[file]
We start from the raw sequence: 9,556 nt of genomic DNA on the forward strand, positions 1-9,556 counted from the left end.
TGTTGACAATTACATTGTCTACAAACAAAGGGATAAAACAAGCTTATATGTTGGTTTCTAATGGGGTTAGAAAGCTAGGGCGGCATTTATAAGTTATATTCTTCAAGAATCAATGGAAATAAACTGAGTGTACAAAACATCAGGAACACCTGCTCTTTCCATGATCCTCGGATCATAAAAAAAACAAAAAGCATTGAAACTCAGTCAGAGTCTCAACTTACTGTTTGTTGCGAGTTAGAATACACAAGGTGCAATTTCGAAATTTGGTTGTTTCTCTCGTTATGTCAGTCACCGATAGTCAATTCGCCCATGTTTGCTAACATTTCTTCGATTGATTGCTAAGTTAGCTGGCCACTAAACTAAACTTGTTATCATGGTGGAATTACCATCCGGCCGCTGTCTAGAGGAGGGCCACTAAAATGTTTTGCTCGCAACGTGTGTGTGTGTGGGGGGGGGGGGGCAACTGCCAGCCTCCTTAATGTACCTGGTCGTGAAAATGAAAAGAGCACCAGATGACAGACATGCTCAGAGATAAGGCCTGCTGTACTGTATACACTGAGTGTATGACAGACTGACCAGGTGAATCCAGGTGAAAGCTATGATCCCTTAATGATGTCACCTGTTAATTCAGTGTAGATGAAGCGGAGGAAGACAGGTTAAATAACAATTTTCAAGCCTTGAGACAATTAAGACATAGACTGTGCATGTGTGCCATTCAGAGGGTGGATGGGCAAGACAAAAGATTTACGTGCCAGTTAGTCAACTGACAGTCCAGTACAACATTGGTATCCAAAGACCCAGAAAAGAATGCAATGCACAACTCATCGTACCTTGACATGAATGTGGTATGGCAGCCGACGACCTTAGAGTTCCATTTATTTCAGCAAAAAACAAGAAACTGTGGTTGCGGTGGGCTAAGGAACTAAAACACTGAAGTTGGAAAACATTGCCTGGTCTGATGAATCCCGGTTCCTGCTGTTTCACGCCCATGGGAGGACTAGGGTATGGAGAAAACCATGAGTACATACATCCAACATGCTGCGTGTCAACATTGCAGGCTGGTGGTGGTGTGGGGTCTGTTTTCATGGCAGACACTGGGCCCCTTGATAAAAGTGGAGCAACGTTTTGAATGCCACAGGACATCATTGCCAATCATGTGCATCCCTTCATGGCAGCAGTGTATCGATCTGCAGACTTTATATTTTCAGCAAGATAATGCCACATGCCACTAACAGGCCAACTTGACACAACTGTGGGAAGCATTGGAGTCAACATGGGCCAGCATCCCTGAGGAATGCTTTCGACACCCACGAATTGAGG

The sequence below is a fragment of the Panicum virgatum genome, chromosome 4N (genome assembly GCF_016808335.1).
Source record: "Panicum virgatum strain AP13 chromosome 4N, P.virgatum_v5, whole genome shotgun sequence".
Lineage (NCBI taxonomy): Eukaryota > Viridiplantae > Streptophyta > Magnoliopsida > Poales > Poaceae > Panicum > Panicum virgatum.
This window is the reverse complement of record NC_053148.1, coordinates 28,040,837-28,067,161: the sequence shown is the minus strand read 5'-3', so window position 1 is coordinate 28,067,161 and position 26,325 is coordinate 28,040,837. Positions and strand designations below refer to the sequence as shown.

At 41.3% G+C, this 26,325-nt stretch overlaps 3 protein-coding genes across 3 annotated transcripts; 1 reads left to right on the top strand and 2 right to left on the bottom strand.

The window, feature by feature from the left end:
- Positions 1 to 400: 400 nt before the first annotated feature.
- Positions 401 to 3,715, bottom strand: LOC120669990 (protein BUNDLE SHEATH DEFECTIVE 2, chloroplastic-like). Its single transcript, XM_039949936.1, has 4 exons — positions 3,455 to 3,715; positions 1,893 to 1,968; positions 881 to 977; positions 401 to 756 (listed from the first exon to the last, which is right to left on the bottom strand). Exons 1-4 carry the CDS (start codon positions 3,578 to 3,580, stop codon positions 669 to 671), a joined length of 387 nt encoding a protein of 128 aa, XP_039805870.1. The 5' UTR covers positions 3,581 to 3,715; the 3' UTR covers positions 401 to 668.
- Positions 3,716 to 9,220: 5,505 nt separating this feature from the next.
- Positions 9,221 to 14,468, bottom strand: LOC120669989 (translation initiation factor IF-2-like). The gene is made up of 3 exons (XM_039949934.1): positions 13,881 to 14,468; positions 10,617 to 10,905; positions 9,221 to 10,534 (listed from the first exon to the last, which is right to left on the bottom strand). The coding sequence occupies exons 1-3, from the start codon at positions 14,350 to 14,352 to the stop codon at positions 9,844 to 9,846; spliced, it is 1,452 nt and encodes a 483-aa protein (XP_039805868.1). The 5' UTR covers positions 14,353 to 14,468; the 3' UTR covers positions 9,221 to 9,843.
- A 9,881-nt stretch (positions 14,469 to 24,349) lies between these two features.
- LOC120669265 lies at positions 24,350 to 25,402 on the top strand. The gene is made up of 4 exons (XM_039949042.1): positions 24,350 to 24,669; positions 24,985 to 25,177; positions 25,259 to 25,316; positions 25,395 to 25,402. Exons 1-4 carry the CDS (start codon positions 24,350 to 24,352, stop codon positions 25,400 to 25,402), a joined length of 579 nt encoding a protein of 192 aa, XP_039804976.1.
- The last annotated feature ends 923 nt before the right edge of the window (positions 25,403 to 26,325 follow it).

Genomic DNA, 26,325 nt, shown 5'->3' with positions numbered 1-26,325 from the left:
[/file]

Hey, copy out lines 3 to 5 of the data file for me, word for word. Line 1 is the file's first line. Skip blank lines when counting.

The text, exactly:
The sequence below is a fragment of the Panicum virgatum genome, chromosome 4N (genome assembly GCF_016808335.1).
Source record: "Panicum virgatum strain AP13 chromosome 4N, P.virgatum_v5, whole genome shotgun sequence".
Lineage (NCBI taxonomy): Eukaryota > Viridiplantae > Streptophyta > Magnoliopsida > Poales > Poaceae > Panicum > Panicum virgatum.